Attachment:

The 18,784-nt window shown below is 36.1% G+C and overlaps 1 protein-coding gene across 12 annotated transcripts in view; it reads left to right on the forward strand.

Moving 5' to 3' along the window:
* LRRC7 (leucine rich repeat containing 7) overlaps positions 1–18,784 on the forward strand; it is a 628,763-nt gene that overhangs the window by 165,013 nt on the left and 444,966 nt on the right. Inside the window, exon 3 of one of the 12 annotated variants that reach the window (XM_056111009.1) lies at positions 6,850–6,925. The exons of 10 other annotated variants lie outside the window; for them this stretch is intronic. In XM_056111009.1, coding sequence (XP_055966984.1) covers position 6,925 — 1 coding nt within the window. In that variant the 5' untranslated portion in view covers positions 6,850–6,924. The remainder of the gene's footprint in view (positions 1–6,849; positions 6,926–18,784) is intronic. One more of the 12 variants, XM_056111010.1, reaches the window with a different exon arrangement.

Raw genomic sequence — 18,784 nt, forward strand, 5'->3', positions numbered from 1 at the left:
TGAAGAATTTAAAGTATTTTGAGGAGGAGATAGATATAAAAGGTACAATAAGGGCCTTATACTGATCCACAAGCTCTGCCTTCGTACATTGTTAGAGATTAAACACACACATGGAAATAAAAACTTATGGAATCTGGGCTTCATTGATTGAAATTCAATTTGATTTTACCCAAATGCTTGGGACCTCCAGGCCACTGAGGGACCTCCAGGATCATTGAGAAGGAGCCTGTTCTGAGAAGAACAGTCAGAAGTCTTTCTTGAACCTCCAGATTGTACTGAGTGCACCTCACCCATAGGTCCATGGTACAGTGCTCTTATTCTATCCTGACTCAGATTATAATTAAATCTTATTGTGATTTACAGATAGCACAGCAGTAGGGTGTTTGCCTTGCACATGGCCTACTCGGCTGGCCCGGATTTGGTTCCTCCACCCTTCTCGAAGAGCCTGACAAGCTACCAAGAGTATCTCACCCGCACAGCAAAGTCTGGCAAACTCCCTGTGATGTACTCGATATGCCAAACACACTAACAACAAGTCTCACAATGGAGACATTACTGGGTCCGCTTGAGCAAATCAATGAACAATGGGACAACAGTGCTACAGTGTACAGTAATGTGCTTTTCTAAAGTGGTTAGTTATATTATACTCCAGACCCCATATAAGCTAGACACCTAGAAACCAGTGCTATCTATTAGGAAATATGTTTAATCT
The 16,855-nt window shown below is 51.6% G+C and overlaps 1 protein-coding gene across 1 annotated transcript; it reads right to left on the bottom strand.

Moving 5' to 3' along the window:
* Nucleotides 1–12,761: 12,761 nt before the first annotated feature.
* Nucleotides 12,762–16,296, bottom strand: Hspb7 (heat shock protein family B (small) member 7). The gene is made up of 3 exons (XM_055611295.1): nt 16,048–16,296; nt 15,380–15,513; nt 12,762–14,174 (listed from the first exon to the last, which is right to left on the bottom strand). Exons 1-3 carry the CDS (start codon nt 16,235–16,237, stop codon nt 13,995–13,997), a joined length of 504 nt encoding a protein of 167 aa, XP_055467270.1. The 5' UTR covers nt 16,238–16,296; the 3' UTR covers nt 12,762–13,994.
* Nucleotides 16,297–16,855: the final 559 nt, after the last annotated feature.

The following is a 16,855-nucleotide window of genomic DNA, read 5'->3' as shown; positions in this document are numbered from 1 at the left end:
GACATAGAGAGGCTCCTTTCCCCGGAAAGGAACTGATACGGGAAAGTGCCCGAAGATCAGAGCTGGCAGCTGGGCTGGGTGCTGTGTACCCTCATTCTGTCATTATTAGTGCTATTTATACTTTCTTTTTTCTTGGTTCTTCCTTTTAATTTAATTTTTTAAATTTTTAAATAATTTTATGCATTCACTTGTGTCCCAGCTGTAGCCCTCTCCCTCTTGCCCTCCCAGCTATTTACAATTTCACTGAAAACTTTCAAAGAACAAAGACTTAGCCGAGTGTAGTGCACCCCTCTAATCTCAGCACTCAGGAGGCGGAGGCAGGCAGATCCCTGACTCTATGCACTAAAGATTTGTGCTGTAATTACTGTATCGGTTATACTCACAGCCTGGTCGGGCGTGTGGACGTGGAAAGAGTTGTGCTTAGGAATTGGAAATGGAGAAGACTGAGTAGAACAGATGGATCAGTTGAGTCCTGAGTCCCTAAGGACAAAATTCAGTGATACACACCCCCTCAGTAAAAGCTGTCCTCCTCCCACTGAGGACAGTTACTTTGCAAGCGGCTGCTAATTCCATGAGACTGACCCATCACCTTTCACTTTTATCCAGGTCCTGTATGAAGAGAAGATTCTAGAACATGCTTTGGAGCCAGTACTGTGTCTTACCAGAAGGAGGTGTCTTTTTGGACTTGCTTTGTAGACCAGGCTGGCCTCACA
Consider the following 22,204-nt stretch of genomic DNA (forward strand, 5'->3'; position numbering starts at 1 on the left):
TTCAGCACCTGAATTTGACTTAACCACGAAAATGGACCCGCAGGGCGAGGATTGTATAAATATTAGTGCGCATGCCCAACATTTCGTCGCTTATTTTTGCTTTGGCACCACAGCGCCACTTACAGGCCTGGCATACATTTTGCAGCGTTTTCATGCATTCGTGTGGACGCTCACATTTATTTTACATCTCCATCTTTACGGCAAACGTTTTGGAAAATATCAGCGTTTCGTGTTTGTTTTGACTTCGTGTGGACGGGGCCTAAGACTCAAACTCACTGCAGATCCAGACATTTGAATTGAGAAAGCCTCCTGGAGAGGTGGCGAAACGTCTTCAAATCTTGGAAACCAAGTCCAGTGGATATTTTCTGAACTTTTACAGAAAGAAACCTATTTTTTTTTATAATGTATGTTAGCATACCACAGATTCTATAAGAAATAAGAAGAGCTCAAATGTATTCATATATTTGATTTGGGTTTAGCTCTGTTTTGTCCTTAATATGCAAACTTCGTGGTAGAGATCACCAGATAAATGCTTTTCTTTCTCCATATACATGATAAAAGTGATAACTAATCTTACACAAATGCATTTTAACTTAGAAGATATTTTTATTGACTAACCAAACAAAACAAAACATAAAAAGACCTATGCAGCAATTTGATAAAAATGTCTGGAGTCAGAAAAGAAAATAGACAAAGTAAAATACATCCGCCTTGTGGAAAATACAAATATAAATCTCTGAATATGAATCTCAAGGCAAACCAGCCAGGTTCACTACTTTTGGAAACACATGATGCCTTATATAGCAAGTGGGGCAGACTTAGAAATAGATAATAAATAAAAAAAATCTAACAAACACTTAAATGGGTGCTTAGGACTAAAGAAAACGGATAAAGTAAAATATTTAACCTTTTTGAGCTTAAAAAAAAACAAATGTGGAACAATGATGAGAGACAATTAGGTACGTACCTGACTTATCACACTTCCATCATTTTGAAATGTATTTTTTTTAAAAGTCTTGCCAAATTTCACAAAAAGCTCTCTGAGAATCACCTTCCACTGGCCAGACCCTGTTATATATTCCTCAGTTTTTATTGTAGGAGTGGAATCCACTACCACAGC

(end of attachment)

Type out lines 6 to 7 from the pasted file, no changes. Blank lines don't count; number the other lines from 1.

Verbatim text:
The 16,855-nt window shown below is 51.6% G+C and overlaps 1 protein-coding gene across 1 annotated transcript; it reads right to left on the bottom strand.

Moving 5' to 3' along the window: